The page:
Another example is against Germany in the round of 16. After a cleared corner, Phillips spots Kieran Trippier’s run and plays the ball over the Germans to put Trippier in a great cross position…

…from which the defender finds Harry Maguire missing from close range.

Those passes are key for England when considering attacking options across the wing, whether it’s changing games to put the wingers in one-on-one situations or putting balls behind defense for wingers.

Another player whose spatial awareness benefits greatly from these passes is Mason Mount. The Chelsea midfielder’s awareness of where the space is and when to attack makes him an optimal receiver for those passes.

In this example, in the semifinals against Denmark, Phillips puts Mount in front of goal with a single pass that knocked out eight Danish players…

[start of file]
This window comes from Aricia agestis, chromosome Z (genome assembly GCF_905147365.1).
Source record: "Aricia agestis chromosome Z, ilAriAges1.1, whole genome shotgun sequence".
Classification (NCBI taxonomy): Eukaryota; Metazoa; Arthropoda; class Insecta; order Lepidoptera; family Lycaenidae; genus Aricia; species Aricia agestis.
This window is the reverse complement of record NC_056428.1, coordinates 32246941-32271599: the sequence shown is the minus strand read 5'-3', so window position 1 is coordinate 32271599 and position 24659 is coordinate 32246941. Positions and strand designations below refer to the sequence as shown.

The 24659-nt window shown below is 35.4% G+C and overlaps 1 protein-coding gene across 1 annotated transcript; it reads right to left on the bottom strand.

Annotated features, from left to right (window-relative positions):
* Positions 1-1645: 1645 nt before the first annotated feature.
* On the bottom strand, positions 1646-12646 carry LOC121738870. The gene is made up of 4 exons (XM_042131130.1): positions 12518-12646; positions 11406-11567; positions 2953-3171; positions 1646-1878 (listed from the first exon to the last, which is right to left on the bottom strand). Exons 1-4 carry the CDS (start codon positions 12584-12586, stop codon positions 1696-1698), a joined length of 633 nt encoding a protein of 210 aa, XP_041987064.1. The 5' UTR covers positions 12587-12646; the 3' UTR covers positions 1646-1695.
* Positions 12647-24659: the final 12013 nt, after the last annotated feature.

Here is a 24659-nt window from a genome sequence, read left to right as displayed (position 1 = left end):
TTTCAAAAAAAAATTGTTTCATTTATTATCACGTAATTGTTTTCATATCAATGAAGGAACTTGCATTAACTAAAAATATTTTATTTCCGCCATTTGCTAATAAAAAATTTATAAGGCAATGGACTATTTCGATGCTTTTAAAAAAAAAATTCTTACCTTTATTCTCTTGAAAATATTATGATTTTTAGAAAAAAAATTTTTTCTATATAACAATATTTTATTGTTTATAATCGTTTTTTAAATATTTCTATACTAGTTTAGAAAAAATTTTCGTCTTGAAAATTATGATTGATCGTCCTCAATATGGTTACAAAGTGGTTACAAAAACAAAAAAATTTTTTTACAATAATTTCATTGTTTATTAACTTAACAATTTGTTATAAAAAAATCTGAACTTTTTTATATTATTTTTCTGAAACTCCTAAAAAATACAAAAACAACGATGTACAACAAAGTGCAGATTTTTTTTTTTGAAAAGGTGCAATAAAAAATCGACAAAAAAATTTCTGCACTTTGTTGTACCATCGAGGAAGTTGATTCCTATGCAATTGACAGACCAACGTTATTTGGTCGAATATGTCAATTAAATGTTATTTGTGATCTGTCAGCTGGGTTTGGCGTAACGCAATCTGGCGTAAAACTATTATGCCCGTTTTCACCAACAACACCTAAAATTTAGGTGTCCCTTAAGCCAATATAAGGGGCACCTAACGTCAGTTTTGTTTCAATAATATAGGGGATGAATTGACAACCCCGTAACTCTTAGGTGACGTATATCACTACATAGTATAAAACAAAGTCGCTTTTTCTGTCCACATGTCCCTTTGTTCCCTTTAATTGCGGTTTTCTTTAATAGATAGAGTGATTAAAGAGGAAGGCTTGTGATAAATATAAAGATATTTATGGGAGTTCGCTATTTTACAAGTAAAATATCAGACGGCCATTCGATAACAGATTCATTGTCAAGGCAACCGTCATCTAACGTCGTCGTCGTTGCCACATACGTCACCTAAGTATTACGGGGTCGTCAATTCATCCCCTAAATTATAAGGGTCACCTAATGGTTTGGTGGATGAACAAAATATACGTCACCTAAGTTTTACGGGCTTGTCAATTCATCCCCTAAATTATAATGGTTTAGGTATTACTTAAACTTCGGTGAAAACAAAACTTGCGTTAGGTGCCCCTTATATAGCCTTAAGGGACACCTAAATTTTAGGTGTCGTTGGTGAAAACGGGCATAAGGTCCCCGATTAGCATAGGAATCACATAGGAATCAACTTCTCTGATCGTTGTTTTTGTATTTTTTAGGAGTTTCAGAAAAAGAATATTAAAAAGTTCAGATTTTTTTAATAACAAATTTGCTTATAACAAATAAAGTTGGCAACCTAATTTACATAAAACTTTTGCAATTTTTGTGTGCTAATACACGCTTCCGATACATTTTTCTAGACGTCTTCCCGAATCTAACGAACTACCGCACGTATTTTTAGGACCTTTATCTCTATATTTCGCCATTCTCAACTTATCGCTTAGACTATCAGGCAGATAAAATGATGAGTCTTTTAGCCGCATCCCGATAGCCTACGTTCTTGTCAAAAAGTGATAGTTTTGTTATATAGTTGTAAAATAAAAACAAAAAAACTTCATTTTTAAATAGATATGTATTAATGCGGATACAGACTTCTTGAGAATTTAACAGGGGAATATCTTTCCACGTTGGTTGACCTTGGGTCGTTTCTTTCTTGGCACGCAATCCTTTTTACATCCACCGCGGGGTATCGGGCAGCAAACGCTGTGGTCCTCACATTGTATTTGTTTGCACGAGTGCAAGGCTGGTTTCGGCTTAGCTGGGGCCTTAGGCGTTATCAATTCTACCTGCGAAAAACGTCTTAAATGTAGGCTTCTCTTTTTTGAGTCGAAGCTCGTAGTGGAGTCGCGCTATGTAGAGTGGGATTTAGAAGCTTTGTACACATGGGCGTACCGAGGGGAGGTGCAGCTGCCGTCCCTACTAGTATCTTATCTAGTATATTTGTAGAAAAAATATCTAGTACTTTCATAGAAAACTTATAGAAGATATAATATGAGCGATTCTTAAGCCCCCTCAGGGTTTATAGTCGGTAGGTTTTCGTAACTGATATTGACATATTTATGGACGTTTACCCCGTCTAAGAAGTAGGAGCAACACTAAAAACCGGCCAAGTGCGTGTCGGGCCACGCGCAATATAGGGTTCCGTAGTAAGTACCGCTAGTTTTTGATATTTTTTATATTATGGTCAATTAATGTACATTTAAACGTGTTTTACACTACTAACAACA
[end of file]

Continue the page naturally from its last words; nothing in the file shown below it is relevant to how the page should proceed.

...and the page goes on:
…before Mount dribbles inside to get the ball onto his left foot and his shot is blocked.

The importance of those accurate long passes isn’t just creating chances, they can also act as a tool to release pressure when England face a high-pressing opponent.

The other aspect of Phillips’ importance is his defensive skills. Phillips is an elite disruptor of enemy movement through tackling, fouling, blocking and clearing – he scores a 91 out of 99 in smarterscout’s data when it comes to disrupting enemy movement. Additionally, his 81/99 ball recovery and interception rating demonstrates Phillips’ ability to sweep balls up in the middle of the field.